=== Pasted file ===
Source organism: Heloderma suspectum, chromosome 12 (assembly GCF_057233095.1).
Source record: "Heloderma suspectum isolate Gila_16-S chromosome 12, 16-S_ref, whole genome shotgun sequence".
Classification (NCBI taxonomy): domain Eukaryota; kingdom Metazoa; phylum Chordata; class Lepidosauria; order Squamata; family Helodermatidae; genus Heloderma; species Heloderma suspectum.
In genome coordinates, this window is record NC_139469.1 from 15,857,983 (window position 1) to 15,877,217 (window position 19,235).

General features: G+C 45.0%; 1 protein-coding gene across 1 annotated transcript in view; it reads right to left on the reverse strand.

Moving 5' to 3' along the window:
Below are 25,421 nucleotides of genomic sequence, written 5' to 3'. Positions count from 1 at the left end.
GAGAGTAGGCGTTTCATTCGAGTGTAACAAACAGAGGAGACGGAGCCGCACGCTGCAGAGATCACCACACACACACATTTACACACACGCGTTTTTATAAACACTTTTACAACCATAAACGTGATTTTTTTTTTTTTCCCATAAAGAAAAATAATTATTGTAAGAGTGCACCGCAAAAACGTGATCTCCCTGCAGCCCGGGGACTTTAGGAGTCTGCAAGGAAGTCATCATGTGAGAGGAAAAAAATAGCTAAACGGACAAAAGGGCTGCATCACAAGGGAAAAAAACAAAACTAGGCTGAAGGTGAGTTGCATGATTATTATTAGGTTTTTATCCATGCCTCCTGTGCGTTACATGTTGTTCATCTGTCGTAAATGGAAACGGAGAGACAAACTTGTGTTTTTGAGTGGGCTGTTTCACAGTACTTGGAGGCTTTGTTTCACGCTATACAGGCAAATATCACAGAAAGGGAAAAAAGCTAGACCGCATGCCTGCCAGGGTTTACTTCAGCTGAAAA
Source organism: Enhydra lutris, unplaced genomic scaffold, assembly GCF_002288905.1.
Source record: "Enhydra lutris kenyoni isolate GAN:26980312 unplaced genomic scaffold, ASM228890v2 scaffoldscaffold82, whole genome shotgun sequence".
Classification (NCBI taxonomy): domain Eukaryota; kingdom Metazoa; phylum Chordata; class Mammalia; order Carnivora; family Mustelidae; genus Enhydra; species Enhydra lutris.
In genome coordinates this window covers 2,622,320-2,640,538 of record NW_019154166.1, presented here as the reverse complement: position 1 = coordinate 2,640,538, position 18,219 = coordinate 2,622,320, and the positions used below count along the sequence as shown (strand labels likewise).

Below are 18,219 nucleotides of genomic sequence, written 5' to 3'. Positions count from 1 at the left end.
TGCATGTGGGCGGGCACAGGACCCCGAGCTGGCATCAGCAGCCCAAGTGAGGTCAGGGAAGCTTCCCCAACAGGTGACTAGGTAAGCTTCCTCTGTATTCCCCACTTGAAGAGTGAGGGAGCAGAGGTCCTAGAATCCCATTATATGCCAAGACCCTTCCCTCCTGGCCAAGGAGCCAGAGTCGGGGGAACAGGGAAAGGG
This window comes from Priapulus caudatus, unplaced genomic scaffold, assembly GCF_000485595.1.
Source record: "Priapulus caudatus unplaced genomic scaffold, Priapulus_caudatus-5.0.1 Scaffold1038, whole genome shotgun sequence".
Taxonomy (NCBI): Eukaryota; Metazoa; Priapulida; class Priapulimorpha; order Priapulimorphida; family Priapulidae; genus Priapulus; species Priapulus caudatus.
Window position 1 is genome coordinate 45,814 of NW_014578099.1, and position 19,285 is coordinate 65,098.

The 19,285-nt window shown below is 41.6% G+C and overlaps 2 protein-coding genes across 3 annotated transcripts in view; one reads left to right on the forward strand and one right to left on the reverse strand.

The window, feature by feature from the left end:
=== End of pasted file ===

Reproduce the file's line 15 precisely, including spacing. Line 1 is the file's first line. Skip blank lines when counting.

This window comes from Priapulus caudatus, unplaced genomic scaffold, assembly GCF_000485595.1.